3. The canola field they were exposed to were only 25% in bloom.

    4. The final insecticide residue analysis has not yet been released, and, given who paid for the study I wouldn't hold my breath....

    So, while you dismiss laboratory studies because they make neonics look bad, you trot out this study as somehow being more "real world?" Seriously? How many bees do you know that only visit a flowering field for 2 weeks when it's only 25% in bloom? Where else on the planet are bees in an agricultural area where neonics are used only going to be exposed to neonic-coated seed plants for only 2 weeks?

    Quote Originally Posted by BlueDiamond View Post
    They're not full field studies designed to see if free living bees pick up a neonic dose on their own (e.g. drink guttation water from corn or soybean leaves or gather pollen from field corn or drink alot of nectar from soybean and canola flowers) and then suffer acute or chronic health problems.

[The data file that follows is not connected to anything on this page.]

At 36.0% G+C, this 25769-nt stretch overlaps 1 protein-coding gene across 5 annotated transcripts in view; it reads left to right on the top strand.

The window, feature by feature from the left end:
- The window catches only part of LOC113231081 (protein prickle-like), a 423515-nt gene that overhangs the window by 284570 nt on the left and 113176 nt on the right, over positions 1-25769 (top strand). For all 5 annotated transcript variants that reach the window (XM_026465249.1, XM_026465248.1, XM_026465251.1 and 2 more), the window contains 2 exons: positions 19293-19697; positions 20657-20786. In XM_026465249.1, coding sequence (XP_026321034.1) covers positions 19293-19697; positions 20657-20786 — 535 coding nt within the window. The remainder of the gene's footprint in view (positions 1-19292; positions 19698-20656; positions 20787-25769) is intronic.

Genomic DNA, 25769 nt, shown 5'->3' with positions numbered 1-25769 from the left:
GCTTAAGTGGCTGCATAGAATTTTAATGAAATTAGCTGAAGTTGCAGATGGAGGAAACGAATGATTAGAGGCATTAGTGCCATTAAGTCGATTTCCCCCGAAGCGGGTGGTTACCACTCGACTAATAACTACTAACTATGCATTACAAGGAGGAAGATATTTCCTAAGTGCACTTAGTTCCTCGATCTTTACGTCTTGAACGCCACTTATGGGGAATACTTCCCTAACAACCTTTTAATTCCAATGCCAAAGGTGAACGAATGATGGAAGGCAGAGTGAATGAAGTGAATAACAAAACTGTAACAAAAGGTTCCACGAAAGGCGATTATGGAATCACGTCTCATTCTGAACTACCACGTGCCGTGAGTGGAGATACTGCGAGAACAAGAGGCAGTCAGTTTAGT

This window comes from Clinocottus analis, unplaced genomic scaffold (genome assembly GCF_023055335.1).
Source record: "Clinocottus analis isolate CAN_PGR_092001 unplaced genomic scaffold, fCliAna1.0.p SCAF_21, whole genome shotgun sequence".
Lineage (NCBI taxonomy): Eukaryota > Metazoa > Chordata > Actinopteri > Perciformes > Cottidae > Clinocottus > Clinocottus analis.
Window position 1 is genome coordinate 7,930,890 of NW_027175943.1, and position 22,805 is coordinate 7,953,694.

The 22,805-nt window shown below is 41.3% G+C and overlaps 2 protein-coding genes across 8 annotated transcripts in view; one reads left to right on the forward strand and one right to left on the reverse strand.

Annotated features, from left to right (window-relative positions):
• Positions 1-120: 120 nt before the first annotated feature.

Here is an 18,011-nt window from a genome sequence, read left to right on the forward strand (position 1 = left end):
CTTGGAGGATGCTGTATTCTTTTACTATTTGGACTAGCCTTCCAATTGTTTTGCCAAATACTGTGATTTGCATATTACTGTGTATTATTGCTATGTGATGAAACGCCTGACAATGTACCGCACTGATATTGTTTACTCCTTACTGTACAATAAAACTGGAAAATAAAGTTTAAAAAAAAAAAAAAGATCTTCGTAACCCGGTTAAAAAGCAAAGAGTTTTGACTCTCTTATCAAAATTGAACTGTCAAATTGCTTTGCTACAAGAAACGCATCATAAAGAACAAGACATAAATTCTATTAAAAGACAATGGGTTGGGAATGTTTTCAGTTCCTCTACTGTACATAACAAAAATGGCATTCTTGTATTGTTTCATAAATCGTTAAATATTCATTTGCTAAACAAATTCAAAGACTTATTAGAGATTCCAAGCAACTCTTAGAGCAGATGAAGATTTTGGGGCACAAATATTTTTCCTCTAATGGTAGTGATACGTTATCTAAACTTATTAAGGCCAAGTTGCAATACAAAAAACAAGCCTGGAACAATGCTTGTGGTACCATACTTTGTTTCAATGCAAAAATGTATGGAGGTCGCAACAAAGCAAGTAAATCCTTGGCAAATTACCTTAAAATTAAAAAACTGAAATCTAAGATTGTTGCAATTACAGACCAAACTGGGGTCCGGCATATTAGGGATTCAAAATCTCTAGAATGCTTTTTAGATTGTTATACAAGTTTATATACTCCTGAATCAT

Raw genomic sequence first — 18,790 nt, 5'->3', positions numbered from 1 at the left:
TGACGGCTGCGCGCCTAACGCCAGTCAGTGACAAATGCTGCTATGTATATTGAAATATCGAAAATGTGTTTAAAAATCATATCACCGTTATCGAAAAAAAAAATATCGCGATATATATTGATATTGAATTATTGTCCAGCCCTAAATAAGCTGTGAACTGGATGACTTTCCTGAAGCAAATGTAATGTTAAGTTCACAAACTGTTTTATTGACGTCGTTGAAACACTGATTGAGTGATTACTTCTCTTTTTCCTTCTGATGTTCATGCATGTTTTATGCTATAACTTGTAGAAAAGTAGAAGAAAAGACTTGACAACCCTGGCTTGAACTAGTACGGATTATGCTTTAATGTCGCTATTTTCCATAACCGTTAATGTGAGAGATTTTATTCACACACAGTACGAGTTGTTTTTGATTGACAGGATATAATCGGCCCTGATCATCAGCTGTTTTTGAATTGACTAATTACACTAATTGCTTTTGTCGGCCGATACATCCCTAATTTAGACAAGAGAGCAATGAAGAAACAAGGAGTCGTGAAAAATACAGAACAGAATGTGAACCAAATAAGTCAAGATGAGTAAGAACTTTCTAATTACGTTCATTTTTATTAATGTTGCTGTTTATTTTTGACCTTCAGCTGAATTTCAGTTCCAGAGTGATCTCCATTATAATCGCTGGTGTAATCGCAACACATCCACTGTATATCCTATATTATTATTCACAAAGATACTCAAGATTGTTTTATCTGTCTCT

There have been some full field studies like this $950,000 one - conducted by Cynthia Scott-Dupree, a professor in the University of Guelph’s School of Environmental Sciences - which found 'no link between seed treatments [canola] and bee deaths" http://www.producer.com/daily/ontari...ts-bee-deaths/

    "Scott-Dupree said she knows critics will say she’s in Bayer’s back pocket or focus on the study’s weaknesses when it is submitted for publication later this year, even though the EPA and PMRA verified the protocols and an independent quality assurance team supervised data collection and analysis."

  15. #155
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    Default Re: CCD Research

    Quote Originally Posted by WLC View Post
    BigDawg:
    Don't forget some of the newer studies by Goulson.
    Goulson's studies are not full field studies either:

    Dave Goulson study:
    http://www.sciencemag.org/content/ea...cience.1215025